Distal splenorenal shunt
DSRS; Distal splenorenal shunt procedure; Renal - splenic venous shunt; Warren shunt; Cirrhosis - distal splenorenal; Liver failure - distal splenorenal; Portal vein pressure - distal splenorenal shunt
A distal splenorenal shunt (DSRS) is a type of surgery done to relieve extra pressure in the portal vein. The portal vein carries blood from your digestive organs to your liver.
During DSRS, the vein from your spleen is removed from the portal vein. The vein is then attached to the vein to your left kidney. This helps reduce blood flow through the portal vein.
Why the Procedure Is Performed
The portal vein brings blood from the intestine, spleen, pancreas, and gallbladder to the liver. When blood flow is blocked, the pressure in this vein becomes too high. This is called portal hypertension. It often occurs due to liver damage caused by:
- Alcohol use
- Chronic viral hepatitis
- Blood clots
- Certain congenital disorders
- Primary biliary cirrhosis (liver scarring caused by blocked bile ducts)
When blood can't flow normally through the portal vein, it takes another path. As a result, swollen blood vessels called varices form. The most important location for these is in the esophagus. They develop thin walls that can break and bleed into the esophagus and stomach.
You may have this surgery if imaging tests such as upper GI endoscopy or x-rays show that you have bleeding varices in the esophagus or stomach. DSRS surgery reduces pressure on the varices and helps control bleeding.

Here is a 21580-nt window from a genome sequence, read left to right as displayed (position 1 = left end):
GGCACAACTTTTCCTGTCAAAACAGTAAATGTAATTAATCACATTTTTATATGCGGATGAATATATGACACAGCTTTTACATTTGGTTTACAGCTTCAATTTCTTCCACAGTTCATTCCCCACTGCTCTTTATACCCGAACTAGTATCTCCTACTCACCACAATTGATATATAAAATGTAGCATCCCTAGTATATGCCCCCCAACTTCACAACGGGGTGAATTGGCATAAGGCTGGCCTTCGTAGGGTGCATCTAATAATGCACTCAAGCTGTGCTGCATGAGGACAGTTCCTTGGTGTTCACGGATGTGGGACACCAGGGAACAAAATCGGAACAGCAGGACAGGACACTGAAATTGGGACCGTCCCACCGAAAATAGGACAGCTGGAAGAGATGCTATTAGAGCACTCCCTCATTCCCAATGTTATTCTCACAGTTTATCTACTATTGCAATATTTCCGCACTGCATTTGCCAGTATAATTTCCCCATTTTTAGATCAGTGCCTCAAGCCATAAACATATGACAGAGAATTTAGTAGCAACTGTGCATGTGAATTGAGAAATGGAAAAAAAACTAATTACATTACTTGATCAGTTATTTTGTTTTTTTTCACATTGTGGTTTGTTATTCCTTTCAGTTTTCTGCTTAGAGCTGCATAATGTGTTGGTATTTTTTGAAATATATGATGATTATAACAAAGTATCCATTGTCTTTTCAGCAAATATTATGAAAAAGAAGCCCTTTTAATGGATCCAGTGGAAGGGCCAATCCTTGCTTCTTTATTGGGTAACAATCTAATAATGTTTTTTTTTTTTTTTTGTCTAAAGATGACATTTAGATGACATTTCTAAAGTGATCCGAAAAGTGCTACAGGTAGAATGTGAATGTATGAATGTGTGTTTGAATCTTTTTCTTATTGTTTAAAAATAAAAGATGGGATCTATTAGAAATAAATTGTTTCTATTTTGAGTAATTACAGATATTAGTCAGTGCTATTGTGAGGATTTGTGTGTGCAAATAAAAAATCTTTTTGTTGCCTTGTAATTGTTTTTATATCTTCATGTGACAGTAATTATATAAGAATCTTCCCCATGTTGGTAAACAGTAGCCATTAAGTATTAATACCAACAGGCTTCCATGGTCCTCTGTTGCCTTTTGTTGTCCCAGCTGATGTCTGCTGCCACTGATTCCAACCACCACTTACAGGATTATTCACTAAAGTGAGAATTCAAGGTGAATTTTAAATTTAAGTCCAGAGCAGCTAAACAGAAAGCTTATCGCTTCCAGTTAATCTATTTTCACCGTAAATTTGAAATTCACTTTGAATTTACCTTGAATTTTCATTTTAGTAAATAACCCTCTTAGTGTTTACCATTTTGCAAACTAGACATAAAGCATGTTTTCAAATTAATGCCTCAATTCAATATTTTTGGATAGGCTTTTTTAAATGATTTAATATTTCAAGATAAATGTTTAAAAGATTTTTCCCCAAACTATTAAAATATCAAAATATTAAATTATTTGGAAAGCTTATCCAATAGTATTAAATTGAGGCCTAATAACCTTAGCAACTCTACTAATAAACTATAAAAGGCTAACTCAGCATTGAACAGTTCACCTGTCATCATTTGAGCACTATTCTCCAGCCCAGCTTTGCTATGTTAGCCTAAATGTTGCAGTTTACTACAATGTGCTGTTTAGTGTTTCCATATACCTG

Risks for anesthesia and surgery in general are:
- Allergic reactions to medicines or breathing problems
- Bleeding, blood clots, or infection
Risks of this surgery include:
- Buildup of fluid in the belly (ascites)
- Repeat bleeding from the varices
- Encephalopathy (loss of brain function because the liver is unable to remove toxins from the blood)
Before the Procedure
Before the surgery, you may have certain tests:
- Angiogram (to view inside the blood vessels)
- Blood tests
- Upper GI endoscopy
Give your health care provider a list of all the medicines you take including prescription and over-the-counter, herbs, and supplements. Ask which ones you need to stop taking before the surgery, and which ones you should take the morning of the surgery.
Your provider will explain the procedure and tell you when to stop eating and drinking before the surgery.
After the Procedure
Expect to stay 7 to 10 days in the hospital after surgery to recover.
When you wake up after the surgery you will have at least one or more of the following:
- A tube in your vein (IV) that will carry fluid and medicine into your bloodstream
- A catheter in your bladder to drain urine
- An NG tube (nasogastric) that goes through your nose into your stomach to remove gas and fluids
- A pump with a button you can press when you need pain medicine
As you are able to eat and drink, you will be given liquids and food.
You may have an imaging test to see if the shunt is working.
You may meet with a dietitian, and learn how to eat a low-fat, low-salt diet.
After DSRS surgery, bleeding is controlled in most people with portal hypertension. The highest risk of bleeding again is in the first month after surgery.
Dudeja V, Ferrantella A, Fong Y. The liver. In: Townsend CM Jr, Beauchamp RD, Evers BM, Mattox KL, eds. Sabiston Textbook of Surgery. 21st ed. St Louis, MO: Elsevier; 2022:chap 54.
Weeks SR, Ottmann SE, Orloff MS. Portal hypertension: role of shunting procedures. In: Cameron JL, Cameron AM, eds. Current Surgical Therapy. 13th ed. Philadelphia, PA: Elsevier; 2020:387-389.
Last reviewed on: 8/22/2022
Reviewed by: Debra G. Wechter, MD, FACS, General Surgery Practice Specializing in Breast Cancer, Virginia Mason Medical Center, Seattle, WA. Also reviewed by David C. Dugdale, MD, Medical Director, Brenda Conaway, Editorial Director, and the A.D.A.M. Editorial team.